Poets put their best feet forward on matters of life and death
A Matter of Life and Death, with David Niven, is the subject of Sinead Morrissey’s poem of that name, part of her collection, Parallax, shortlisted for the Forward Prize
The frenetic autumn awards season has begun with the Irish Times Poetry Now Award, which has made its pick of the best book published in 2012. It will be followed next month by the Forward Prize, which focuses on collections published in 2013 and whose strong shortlist includes Sinéad Morrissey’s Parallax (Carcanet, £9.95), the follow-up to Through the Square Window (which won the 2010 Irish Times Poetry Now Award), alongside books by Glyn Maxwell, Rebecca Goss, Jacob Polley and Michael Symmons Roberts.
Morrissey’s Parallax is in the same thematic vein as Through the Square Window, closely recording family life but marrying those observations to more panoramic scenarios: in A Matter of Life and Death, Morrissey remembers the hours before the birth of her second child, hours she spent watching David Niven star in the eponymous film. That Niven’s character is himself a would-be poet delights Morrissey, and she quotes him quoting Walter Raleigh (in his “scallopshell of quiet”) before her attention turns to the events that are overtaking her, also “a matter of life and death”, as the birth of her child is accompanied by the memory of her “granny, who died three weeks ago / on a hospital ward in Chesterfield making room as she herself predicted”. The poem’s strong narrative turns and length allow Morrissey room to develop and intertwine two scenes, as she also does in a poem about turning 40 (“sludgy disconnectedness / starting in the brain”), which diverts into a kind of Egyptian death wish: “But turning forty banishes my younger self // to a separate outhouse, somewhere stony / and impassable, hot, fly-infested, like the city / of Tetu on the Nile which became the Otherworld” (The House of Osiris in the Field of Reeds). That surging change of direction is typical of Morrissey’s best poems.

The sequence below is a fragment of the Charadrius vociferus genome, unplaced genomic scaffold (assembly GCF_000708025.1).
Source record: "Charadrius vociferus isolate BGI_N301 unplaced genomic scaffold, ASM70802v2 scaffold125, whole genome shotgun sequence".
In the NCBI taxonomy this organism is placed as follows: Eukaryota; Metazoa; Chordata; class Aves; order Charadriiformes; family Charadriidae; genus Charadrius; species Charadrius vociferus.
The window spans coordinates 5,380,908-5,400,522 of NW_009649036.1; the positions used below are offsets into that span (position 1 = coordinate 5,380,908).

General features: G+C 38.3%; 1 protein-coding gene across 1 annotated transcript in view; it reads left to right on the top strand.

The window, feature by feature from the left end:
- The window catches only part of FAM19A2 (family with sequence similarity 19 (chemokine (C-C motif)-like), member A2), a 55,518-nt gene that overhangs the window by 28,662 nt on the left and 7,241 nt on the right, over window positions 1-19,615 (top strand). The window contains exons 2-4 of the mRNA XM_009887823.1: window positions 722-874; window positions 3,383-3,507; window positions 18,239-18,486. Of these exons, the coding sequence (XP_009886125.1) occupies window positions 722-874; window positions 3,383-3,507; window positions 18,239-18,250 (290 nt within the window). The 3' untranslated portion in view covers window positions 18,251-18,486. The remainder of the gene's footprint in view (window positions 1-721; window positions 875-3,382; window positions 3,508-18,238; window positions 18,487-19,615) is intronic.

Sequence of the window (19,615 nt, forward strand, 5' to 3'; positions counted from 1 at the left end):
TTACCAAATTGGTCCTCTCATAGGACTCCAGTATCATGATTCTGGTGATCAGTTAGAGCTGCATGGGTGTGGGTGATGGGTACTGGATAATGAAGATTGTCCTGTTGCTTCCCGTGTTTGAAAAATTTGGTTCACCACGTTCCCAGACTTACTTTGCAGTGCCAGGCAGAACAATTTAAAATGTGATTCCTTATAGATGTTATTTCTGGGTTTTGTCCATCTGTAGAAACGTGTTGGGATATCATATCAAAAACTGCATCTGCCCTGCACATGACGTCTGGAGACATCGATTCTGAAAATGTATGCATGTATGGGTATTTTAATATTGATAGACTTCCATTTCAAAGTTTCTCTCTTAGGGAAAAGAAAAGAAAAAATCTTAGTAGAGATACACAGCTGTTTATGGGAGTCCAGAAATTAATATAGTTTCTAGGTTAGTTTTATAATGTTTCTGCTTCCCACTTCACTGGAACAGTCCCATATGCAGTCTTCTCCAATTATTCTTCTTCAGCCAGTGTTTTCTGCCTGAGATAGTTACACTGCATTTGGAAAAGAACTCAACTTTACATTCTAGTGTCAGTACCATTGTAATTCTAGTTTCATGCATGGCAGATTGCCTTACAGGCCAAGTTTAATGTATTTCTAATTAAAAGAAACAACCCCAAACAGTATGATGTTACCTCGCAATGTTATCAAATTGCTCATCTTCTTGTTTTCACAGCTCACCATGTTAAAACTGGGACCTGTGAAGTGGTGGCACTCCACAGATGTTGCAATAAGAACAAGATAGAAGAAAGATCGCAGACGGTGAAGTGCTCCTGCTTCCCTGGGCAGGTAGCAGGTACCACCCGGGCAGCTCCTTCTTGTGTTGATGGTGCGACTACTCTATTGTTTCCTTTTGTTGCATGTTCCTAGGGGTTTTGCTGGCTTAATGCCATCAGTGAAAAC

The book’s title draws attention to the way Morrissey navigates her subjects by using different viewpoints, but in the shorter poems the switch in focus from well-observed details to a more abstract register feels abrupt and a little mechanical, as in the similes of Daughter: “She’s learning this house / like a psalm: the crack / in the kitchen sink, the drawers and all / their warring contents, / the geography of each room / immutable as television.” (Television programmes recur in this varied collection, which draws on a number of Scandinavian crime series, BBC Four documentaries, The Wire and an enjoyable pastiche of Chandleresque pillowtalk).
“Never have met me, know me well, / tell all the world there was little to tell” begins The Byelaws, the first poem in Glyn Maxwell’s ninth collection, Pluto (Picador, £9.99). As if addressed to an obituarist, these lines prepare the reader for a collection whose central poems take a steady, unillusioned look at the poet’s life, addressing, respectively, the end of an affair, the death of a friend and a bittersweet return to Hertfordshire. The Byelaws, with its punning title, sets up this series of “goodbyes” with its refrain of “come my way, go yours”.